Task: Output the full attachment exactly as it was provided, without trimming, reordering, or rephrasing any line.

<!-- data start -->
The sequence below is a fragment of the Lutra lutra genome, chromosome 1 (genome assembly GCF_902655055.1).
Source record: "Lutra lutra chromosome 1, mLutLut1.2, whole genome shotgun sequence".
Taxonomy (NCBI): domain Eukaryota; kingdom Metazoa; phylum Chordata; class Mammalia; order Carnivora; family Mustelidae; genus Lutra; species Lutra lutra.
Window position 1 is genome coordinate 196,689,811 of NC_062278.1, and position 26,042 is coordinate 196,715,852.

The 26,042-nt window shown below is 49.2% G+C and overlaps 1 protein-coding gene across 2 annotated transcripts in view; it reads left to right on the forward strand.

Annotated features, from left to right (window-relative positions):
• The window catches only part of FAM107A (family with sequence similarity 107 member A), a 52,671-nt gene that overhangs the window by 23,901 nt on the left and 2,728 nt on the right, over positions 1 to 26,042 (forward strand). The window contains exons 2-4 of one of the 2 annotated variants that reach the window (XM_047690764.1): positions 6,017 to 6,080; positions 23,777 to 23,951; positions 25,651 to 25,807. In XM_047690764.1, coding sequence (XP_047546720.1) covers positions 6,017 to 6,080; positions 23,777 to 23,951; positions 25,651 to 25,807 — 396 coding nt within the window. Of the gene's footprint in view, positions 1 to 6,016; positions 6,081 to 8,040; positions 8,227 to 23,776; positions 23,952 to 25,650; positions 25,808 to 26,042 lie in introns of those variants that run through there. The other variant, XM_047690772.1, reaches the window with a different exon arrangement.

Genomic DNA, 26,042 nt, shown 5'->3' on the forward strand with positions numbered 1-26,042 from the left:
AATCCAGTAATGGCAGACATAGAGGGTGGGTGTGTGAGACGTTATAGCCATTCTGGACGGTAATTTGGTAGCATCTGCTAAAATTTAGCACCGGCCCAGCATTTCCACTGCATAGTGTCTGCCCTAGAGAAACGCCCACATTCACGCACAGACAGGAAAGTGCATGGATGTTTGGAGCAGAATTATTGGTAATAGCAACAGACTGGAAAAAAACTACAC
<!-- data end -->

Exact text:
The sequence below is a fragment of the Lutra lutra genome, chromosome 1 (genome assembly GCF_902655055.1).
Source record: "Lutra lutra chromosome 1, mLutLut1.2, whole genome shotgun sequence".
Taxonomy (NCBI): domain Eukaryota; kingdom Metazoa; phylum Chordata; class Mammalia; order Carnivora; family Mustelidae; genus Lutra; species Lutra lutra.
Window position 1 is genome coordinate 196,689,811 of NC_062278.1, and position 26,042 is coordinate 196,715,852.

The 26,042-nt window shown below is 49.2% G+C and overlaps 1 protein-coding gene across 2 annotated transcripts in view; it reads left to right on the forward strand.

Annotated features, from left to right (window-relative positions):
• The window catches only part of FAM107A (family with sequence similarity 107 member A), a 52,671-nt gene that overhangs the window by 23,901 nt on the left and 2,728 nt on the right, over positions 1 to 26,042 (forward strand). The window contains exons 2-4 of one of the 2 annotated variants that reach the window (XM_047690764.1): positions 6,017 to 6,080; positions 23,777 to 23,951; positions 25,651 to 25,807. In XM_047690764.1, coding sequence (XP_047546720.1) covers positions 6,017 to 6,080; positions 23,777 to 23,951; positions 25,651 to 25,807 — 396 coding nt within the window. Of the gene's footprint in view, positions 1 to 6,016; positions 6,081 to 8,040; positions 8,227 to 23,776; positions 23,952 to 25,650; positions 25,808 to 26,042 lie in introns of those variants that run through there. The other variant, XM_047690772.1, reaches the window with a different exon arrangement.

Genomic DNA, 26,042 nt, shown 5'->3' on the forward strand with positions numbered 1-26,042 from the left:
AATCCAGTAATGGCAGACATAGAGGGTGGGTGTGTGAGACGTTATAGCCATTCTGGACGGTAATTTGGTAGCATCTGCTAAAATTTAGCACCGGCCCAGCATTTCCACTGCATAGTGTCTGCCCTAGAGAAACGCCCACATTCACGCACAGACAGGAAAGTGCATGGATGTTTGGAGCAGAATTATTGGTAATAGCAACAGACTGGAAAAAAACTACAC